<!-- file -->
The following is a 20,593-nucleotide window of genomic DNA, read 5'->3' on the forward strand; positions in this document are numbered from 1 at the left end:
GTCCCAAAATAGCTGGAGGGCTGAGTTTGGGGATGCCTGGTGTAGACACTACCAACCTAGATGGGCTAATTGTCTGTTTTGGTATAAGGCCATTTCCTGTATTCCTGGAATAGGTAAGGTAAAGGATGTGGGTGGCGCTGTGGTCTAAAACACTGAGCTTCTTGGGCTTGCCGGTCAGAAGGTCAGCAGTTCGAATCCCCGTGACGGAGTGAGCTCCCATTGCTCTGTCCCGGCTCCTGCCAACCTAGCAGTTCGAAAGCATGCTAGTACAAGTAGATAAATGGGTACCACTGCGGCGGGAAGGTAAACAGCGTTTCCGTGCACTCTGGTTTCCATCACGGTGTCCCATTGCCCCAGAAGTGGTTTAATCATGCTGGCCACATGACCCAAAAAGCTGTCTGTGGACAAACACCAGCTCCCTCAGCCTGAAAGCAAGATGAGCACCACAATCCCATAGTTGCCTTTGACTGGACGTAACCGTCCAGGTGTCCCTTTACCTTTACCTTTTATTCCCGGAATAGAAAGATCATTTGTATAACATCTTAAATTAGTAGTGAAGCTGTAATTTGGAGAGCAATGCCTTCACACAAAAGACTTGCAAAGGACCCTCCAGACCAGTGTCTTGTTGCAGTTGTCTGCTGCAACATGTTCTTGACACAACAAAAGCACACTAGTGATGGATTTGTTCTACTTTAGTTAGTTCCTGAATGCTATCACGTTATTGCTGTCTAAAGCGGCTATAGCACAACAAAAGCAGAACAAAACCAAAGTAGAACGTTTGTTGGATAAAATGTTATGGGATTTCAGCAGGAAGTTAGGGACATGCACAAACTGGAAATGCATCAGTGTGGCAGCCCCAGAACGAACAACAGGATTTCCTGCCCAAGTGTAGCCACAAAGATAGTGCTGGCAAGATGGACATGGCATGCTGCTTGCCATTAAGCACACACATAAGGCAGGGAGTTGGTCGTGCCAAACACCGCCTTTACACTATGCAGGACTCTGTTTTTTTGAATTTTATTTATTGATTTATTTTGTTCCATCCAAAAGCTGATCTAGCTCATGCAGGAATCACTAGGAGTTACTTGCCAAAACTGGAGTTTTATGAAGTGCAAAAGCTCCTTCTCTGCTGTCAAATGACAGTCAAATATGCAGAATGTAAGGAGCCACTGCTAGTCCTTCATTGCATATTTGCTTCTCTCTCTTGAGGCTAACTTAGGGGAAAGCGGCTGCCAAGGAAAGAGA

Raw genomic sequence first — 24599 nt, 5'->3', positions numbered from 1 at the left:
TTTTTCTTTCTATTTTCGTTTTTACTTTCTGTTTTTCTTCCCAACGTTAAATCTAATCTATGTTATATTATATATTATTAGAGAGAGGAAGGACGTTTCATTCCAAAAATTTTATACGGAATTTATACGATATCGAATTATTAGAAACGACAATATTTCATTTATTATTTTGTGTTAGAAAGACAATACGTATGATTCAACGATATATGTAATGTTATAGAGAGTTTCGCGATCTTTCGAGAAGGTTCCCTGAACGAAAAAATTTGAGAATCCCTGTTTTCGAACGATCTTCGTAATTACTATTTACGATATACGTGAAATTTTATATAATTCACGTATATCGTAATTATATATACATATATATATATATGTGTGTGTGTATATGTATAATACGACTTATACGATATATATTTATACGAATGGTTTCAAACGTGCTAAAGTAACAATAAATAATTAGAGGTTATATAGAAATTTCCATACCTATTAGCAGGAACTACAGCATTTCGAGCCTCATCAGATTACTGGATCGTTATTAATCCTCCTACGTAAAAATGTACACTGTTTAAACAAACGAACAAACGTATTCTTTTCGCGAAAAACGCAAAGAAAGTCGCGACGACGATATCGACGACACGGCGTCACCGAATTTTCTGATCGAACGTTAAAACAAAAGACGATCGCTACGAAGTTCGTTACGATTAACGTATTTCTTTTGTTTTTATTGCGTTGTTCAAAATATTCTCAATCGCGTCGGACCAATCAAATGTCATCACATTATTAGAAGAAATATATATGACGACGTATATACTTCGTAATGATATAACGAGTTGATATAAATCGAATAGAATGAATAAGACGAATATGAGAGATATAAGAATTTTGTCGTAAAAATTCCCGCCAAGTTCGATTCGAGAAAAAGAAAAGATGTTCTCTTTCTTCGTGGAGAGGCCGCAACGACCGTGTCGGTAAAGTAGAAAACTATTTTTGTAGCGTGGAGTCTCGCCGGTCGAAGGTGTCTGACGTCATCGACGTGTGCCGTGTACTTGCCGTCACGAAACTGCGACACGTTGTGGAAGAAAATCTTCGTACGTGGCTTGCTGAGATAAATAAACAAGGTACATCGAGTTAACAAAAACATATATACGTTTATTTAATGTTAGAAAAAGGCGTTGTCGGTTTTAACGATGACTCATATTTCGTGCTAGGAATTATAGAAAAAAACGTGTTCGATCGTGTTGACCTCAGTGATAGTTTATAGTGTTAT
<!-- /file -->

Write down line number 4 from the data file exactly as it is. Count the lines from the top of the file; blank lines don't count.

TTTTTCTTTCTATTTTCGTTTTTACTTTCTGTTTTTCTTCCCAACGTTAAATCTAATCTATGTTATATTATATATTATTAGAGAGAGGAAGGACGTTTCATTCCAAAAATTTTATACGGAATTTATACGATATCGAATTATTAGAAACGACAATATTTCATTTATTATTTTGTGTTAGAAAGACAATACGTATGATTCAACGATATATGTAATGTTATAGAGAGTTTCGCGATCTTTCGAGAAGGTTCCCTGAACGAAAAAATTTGAGAATCCCTGTTTTCGAACGATCTTCGTAATTACTATTTACGATATACGTGAAATTTTATATAATTCACGTATATCGTAATTATATATACATATATATATATATGTGTGTGTGTATATGTATAATACGACTTATACGATATATATTTATACGAATGGTTTCAAACGTGCTAAAGTAACAATAAATAATTAGAGGTTATATAGAAATTTCCATACCTATTAGCAGGAACTACAGCATTTCGAGCCTCATCAGATTACTGGATCGTTATTAATCCTCCTACGTAAAAATGTACACTGTTTAAACAAACGAACAAACGTATTCTTTTCGCGAAAAACGCAAAGAAAGTCGCGACGACGATATCGACGACACGGCGTCACCGAATTTTCTGATCGAACGTTAAAACAAAAGACGATCGCTACGAAGTTCGTTACGATTAACGTATTTCTTTTGTTTTTATTGCGTTGTTCAAAATATTCTCAATCGCGTCGGACCAATCAAATGTCATCACATTATTAGAAGAAATATATATGACGACGTATATACTTCGTAATGATATAACGAGTTGATATAAATCGAATAGAATGAATAAGACGAATATGAGAGATATAAGAATTTTGTCGTAAAAATTCCCGCCAAGTTCGATTCGAGAAAAAGAAAAGATGTTCTCTTTCTTCGTGGAGAGGCCGCAACGACCGTGTCGGTAAAGTAGAAAACTATTTTTGTAGCGTGGAGTCTCGCCGGTCGAAGGTGTCTGACGTCATCGACGTGTGCCGTGTACTTGCCGTCACGAAACTGCGACACGTTGTGGAAGAAAATCTTCGTACGTGGCTTGCTGAGATAAATAAACAAGGTACATCGAGTTAACAAAAACATATATACGTTTATTTAATGTTAGAAAAAGGCGTTGTCGGTTTTAACGATGACTCATATTTCGTGCTAGGAATTATAGAAAAAAACGTGTTCGATCGTGTTGACCTCAGTGATAGTTTATAGTGTTAT